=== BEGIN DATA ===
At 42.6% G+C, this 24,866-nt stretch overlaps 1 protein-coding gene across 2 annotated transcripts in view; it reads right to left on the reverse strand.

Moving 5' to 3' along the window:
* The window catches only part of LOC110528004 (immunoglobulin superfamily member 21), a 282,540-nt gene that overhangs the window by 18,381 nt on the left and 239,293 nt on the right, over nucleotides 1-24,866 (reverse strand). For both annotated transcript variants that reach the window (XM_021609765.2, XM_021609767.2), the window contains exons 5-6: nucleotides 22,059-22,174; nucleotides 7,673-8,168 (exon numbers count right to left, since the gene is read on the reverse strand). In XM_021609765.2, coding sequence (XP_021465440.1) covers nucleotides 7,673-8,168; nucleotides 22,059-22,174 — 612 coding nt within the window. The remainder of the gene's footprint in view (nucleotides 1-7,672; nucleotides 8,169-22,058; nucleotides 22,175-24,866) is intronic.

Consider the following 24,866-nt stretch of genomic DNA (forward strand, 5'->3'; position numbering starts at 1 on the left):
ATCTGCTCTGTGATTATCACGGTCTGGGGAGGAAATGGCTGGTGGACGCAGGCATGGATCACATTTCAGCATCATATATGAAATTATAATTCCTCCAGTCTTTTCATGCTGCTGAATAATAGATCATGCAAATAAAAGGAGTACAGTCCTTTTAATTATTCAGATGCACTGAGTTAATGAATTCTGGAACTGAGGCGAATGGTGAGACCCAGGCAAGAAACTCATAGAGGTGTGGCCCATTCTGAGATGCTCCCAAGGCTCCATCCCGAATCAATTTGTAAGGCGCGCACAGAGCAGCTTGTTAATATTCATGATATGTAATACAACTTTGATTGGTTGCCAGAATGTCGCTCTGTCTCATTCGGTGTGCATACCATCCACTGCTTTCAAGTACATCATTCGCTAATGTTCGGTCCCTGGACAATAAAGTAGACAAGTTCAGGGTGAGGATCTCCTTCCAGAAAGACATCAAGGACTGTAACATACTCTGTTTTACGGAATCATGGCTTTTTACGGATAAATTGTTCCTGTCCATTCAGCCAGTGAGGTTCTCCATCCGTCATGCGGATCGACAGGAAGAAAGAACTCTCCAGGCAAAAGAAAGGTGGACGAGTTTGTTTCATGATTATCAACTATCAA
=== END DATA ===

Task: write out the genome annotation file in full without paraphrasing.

At 42.6% G+C, this 24,866-nt stretch overlaps 1 protein-coding gene across 2 annotated transcripts in view; it reads right to left on the reverse strand.

Moving 5' to 3' along the window:
* The window catches only part of LOC110528004 (immunoglobulin superfamily member 21), a 282,540-nt gene that overhangs the window by 18,381 nt on the left and 239,293 nt on the right, over nucleotides 1-24,866 (reverse strand). For both annotated transcript variants that reach the window (XM_021609765.2, XM_021609767.2), the window contains exons 5-6: nucleotides 22,059-22,174; nucleotides 7,673-8,168 (exon numbers count right to left, since the gene is read on the reverse strand). In XM_021609765.2, coding sequence (XP_021465440.1) covers nucleotides 7,673-8,168; nucleotides 22,059-22,174 — 612 coding nt within the window. The remainder of the gene's footprint in view (nucleotides 1-7,672; nucleotides 8,169-22,058; nucleotides 22,175-24,866) is intronic.

Consider the following 24,866-nt stretch of genomic DNA (forward strand, 5'->3'; position numbering starts at 1 on the left):
ATCTGCTCTGTGATTATCACGGTCTGGGGAGGAAATGGCTGGTGGACGCAGGCATGGATCACATTTCAGCATCATATATGAAATTATAATTCCTCCAGTCTTTTCATGCTGCTGAATAATAGATCATGCAAATAAAAGGAGTACAGTCCTTTTAATTATTCAGATGCACTGAGTTAATGAATTCTGGAACTGAGGCGAATGGTGAGACCCAGGCAAGAAACTCATAGAGGTGTGGCCCATTCTGAGATGCTCCCAAGGCTCCATCCCGAATCAATTTGTAAGGCGCGCACAGAGCAGCTTGTTAATATTCATGATATGTAATACAACTTTGATTGGTTGCCAGAATGTCGCTCTGTCTCATTCGGTGTGCATACCATCCACTGCTTTCAAGTACATCATTCGCTAATGTTCGGTCCCTGGACAATAAAGTAGACAAGTTCAGGGTGAGGATCTCCTTCCAGAAAGACATCAAGGACTGTAACATACTCTGTTTTACGGAATCATGGCTTTTTACGGATAAATTGTTCCTGTCCATTCAGCCAGTGAGGTTCTCCATCCGTCATGCGGATCGACAGGAAGAAAGAACTCTCCAGGCAAAAGAAAGGTGGACGAGTTTGTTTCATGATTATCAACTATCAA